This year, both trees are producing, and I know better. The tree that came up empty last year is positively loaded with sweet red and green beauties that can be munched on anytime. Lazy me, though, is no longer interested in winning life by making my own pie crusts. Thankfully, Trader Joe's anticipated that, and helpfully boxed up some premade ones for me.

So yesterday I decided to make Matt's favorite: Dutch Apple Pie. I pressed the premade crust into a piepan, tossed a few apples with sugar, flour, cinnamon and nutmeg, then made an extra-crumbly crumble and spread it on top.

After 50 minutes in the oven, this pie took my breath away. It was everything a Dutch Apple should be. The crust browned beautifully, and the apples poking out here and there were crisped perfectly. The best part, though, was that the crumb layer caramelized into a crispy sugar crust that oozed down through the apple layers.

And me without my camera.

Unfortunately, though, this pie was too good. I had a piece. Matt finished off the pie (trying his best to scarf the last piece in the kitchen after I went to bed, so I wouldn't catch him).

My waistline thanks him.

My tastebuds are plotting against him.
Bookmark and Share

Friday, August 20, 2010

I've got it bad ... and it ain't good

I know for a fact that there are people out there whose vices are actually good things.

People like my brother-in-law, who supposedly can't go a day without a good, long run.

People like my sister, who consider watermelon a delicious dessert.

I, however, seem to be just one level above crackhead when it comes to my personal vices.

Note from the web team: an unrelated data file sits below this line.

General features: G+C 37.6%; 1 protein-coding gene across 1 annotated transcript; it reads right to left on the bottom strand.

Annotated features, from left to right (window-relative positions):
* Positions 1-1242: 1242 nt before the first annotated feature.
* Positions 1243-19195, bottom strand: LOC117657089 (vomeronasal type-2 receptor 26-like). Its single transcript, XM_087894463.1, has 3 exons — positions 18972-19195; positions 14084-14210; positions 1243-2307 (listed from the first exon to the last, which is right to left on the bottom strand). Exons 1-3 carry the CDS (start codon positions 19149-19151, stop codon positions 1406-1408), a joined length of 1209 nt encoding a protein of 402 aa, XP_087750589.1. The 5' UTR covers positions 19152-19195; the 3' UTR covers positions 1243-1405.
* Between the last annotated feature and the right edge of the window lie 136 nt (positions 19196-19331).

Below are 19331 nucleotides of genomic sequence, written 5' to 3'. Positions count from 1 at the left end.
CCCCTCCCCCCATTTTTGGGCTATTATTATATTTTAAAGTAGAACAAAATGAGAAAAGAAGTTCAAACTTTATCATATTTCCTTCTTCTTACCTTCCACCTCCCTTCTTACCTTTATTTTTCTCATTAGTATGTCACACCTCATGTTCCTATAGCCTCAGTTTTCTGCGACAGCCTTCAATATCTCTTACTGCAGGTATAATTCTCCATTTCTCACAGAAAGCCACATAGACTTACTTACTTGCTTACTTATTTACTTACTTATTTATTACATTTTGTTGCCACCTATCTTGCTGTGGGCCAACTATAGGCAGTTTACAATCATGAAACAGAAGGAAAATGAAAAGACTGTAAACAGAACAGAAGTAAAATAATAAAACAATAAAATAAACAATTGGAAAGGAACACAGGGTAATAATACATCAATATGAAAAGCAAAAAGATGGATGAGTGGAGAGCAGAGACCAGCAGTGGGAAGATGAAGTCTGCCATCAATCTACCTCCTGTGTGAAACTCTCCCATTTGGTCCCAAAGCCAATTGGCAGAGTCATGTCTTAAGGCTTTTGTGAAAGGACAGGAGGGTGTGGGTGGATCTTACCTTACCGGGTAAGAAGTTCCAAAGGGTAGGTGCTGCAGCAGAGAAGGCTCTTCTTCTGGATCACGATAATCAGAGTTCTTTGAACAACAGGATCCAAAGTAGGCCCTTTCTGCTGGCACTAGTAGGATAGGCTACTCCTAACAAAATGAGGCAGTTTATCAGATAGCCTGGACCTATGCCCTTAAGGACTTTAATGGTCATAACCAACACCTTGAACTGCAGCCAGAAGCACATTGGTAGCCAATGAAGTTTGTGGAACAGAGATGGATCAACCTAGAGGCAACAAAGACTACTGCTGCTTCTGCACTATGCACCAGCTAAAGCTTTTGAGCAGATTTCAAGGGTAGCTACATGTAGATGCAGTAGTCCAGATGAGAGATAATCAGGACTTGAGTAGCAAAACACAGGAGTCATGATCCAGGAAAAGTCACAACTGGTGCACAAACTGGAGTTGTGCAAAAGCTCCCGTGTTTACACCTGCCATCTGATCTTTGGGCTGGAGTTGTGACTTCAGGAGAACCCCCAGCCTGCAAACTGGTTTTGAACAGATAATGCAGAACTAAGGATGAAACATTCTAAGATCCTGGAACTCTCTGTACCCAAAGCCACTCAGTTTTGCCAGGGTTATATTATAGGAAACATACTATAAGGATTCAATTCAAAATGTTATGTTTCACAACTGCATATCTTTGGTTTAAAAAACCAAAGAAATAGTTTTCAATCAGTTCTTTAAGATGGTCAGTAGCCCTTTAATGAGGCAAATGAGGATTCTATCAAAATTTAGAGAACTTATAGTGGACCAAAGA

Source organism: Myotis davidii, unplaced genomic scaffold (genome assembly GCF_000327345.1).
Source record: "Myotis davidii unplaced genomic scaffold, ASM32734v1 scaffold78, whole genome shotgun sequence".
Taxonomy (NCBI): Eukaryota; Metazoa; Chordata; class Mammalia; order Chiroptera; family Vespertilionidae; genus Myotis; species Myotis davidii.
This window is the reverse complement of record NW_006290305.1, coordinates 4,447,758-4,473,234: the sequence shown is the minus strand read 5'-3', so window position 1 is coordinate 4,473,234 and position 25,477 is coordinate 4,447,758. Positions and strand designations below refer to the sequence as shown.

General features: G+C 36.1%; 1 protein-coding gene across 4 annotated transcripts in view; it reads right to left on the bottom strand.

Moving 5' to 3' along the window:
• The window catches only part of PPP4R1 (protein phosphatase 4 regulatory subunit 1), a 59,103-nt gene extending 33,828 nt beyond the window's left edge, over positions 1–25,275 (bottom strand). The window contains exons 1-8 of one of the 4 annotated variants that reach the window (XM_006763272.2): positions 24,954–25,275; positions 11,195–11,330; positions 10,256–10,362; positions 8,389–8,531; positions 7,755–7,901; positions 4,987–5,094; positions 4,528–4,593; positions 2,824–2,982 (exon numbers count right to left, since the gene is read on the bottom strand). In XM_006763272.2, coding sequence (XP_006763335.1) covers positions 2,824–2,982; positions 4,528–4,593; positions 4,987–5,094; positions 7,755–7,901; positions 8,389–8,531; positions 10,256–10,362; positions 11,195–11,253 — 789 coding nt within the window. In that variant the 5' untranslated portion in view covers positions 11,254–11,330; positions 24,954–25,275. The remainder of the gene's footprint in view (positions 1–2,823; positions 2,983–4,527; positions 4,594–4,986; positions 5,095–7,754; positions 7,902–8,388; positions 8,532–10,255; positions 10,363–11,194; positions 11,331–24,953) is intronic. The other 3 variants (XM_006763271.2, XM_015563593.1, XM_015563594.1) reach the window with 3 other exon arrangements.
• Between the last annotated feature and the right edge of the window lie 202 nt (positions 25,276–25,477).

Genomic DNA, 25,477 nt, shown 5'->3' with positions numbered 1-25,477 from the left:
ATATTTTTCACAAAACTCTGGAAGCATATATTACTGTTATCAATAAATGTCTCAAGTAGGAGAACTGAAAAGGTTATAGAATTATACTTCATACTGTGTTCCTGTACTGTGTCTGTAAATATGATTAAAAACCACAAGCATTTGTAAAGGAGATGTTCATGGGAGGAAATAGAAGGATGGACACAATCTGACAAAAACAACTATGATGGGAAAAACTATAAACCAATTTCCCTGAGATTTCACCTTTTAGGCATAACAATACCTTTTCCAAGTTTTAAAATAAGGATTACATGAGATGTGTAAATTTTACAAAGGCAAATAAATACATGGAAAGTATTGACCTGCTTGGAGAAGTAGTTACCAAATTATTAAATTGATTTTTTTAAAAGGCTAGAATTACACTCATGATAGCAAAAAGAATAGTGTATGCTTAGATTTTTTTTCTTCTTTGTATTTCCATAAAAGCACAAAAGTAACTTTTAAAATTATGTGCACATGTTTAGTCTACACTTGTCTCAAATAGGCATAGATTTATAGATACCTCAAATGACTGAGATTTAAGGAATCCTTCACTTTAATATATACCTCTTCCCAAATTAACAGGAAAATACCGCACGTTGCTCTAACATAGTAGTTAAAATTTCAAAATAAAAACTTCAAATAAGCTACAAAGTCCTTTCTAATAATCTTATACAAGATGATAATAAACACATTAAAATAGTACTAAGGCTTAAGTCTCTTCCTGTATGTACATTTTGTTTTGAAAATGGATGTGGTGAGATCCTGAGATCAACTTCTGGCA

I like to eat frosting right from the container. I would eat bread for every meal if I could. I believe a slice of cake or pie is a perfectly acceptable substitute for breakfast cereal.

I have been known to eat three-day-old donuts, and for God's sake, don't leave any pastries lying around when I'm nearby. I will steal them.

But my latest vice astounds even me for its low-down, dirty nature. I'm only talking about it now because it will force me to give it up. So this morning will hopefully be the last time I will partake in it.

Coffee from 7/11.

It started out innocently enough. I had to be at a work event before 7 a.m., and didn't have time to make a Starbucks run. There's a 7/11 right down the street from my house, so I dashed in for a huge cup of coffee. I was pleased to note that they offered a hazelnut flavor, since I imagined their regular coffee would burn a hole right through my esophagus.

And right next to the hazelnut coffee was a French Vanilla cream dispenser.

I knew by the oily sheen on top of my extra-large cup that this was no great cup o'Joe, but what can you do? It was 6:45 a.m. on Saturday, and I needed a pick-me-up. I pumped my flavored coffee and cream full of sugar, then whipped out my debit card at the register.